- Residents’ satisfaction with their housing in terms of the immediate neighbourhood and their future housing aspirations.
Access to amenities valued
A surprising finding to the first set of questions was that most residents had previously lived in lower-density housing in suburbs. We were interested in understanding what motivated their move to higher density.
Overwhelmingly, they valued the services and amenities of the neighbourhood and the ease of access to public transit. These were among reasons for the move. The quality of the housing options available was less important than the amenity of the neighbourhood.
Walkability associated with liveability
Residents also valued the walkability of their neighbourhoods and, where this was appropriately designed, the safe access provided to services and amenities. Residents in these situations also reported that they use their cars less compared to their previous places of residence.
Where neighbourhoods were poorly designed for safe and easy walkability, as in Albany, opposite views were expressed, and movement remained car-dependent. The degree of walkability was strongly associated with liveability by residents interviewed.
Quality of public spaces important
Most residents were satisfied with their housing choices, although this varied between the three locations. The findings show that the quality of the local environment contributes to urban residents’ sense of housing satisfaction and hence perceptions of liveability.
This underscores the idea that, as residential density increases, the role of the public realm is enhanced as a source of housing satisfaction, where public spaces and amenity replace the suburban backyards.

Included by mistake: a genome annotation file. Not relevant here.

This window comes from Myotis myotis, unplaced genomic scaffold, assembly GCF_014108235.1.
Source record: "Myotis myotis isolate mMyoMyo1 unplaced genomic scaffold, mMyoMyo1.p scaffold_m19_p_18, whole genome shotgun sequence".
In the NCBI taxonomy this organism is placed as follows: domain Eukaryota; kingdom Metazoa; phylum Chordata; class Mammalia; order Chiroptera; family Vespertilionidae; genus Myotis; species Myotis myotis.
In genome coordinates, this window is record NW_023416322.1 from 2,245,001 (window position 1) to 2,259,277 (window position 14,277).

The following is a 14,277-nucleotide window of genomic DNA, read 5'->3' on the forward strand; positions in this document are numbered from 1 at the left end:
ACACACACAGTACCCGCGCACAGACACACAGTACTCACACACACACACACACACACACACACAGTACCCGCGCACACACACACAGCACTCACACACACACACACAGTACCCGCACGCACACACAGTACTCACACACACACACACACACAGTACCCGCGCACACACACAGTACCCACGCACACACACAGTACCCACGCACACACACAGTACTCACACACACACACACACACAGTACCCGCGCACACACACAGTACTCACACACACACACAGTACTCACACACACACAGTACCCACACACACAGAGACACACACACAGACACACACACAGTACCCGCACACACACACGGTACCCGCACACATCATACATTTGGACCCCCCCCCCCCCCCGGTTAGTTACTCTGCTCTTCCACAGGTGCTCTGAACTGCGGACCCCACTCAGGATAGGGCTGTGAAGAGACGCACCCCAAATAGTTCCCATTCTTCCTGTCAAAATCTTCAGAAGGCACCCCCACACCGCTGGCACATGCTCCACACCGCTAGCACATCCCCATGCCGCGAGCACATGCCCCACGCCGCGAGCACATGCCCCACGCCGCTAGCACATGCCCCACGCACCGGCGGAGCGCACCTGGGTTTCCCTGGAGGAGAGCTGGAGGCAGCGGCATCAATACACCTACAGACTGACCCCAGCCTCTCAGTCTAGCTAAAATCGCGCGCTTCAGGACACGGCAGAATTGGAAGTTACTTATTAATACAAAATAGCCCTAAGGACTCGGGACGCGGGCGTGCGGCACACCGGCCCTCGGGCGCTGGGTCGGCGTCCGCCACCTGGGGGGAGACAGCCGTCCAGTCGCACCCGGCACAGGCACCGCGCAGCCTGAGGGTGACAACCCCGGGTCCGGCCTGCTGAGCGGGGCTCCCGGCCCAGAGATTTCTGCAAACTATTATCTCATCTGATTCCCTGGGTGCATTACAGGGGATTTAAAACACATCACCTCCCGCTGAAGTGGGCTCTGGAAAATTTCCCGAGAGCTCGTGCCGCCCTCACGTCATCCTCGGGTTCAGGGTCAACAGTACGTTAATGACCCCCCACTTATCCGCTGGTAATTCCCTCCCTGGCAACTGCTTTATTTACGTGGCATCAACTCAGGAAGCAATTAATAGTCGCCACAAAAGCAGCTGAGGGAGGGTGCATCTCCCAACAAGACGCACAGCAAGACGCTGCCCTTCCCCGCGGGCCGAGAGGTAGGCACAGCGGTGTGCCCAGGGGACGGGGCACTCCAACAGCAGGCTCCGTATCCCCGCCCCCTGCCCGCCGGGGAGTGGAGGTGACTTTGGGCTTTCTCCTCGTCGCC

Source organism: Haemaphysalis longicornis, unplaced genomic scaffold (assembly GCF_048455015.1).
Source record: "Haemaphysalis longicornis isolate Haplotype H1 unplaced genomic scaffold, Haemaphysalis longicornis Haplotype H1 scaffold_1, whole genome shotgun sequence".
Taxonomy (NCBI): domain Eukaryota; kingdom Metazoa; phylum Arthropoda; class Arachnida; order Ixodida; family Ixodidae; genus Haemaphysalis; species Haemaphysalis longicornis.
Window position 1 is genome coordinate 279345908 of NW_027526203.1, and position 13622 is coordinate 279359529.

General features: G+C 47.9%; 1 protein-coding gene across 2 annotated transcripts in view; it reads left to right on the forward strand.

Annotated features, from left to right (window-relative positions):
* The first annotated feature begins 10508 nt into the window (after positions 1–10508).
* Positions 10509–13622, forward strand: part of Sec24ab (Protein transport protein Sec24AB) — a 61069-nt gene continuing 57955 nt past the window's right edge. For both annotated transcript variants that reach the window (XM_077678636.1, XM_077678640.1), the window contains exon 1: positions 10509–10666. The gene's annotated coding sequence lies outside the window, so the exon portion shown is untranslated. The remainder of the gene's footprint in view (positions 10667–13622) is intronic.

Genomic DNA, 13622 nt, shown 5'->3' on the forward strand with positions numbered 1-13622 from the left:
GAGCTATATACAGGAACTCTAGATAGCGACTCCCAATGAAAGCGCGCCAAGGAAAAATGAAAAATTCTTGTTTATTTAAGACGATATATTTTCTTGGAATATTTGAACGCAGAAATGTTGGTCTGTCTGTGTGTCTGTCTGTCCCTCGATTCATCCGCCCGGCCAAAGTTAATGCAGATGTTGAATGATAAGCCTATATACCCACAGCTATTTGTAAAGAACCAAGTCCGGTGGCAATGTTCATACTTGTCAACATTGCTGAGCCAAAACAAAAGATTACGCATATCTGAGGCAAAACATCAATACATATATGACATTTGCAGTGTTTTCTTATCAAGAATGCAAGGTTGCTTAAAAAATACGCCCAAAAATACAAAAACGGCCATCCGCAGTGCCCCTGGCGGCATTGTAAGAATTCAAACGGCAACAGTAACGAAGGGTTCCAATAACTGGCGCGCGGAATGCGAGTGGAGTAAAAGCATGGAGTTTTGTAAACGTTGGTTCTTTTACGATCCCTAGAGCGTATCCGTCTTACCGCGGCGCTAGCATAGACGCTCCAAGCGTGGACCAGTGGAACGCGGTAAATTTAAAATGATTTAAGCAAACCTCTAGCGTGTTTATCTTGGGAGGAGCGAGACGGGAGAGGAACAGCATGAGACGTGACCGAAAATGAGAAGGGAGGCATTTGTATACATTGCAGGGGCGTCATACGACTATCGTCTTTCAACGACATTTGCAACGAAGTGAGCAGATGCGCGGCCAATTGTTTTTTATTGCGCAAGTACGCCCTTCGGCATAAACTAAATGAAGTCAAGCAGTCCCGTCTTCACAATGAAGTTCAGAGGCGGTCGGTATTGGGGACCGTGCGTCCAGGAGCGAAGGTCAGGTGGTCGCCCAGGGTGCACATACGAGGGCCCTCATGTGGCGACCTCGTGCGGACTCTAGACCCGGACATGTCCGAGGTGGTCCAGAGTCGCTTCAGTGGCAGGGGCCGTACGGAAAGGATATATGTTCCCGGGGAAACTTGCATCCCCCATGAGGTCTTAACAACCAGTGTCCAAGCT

In the context of transit-oriented development, the close association between higher-density, multi-unit housing forms and a walkable catchment to the local centre are interdependent conditions contributing to the experience of liveability.
People make trade-offs
The responses highlight the strategic tradeoff people make between multiple factors. For example, while residents saw privacy as very important, most rated their experience as moderate, and perhaps a trade-off for feeling more secure and connected to the neighbourhood. However, while residents expressed overall satisfaction with their higher-density housing conditions, when challenged to consider future housing options, most aspired to own a lower-density, detached house type.
This, however, needs qualifying. First, unconstrained aspirations do not reflect real-life conditions that people face when making housing choices.
Second, urban development policies, with their constraints on urban sprawl and emphasis on intensified development, mean a reducing supply of detached houses – at least those within commuting distances that people tolerate.
Third, in cities such as Sydney, Melbourne and Auckland, the diminishing supply of detached houses is increasingly pricing them beyond the reach of many, especially first-time homeowners.
The potential consequence of unfulfilled aspirations should therefore be of concern to urban authorities. They should ensure that higher-density policies deliver appropriate housing in quality neighbourhoods – places that people consider liveable.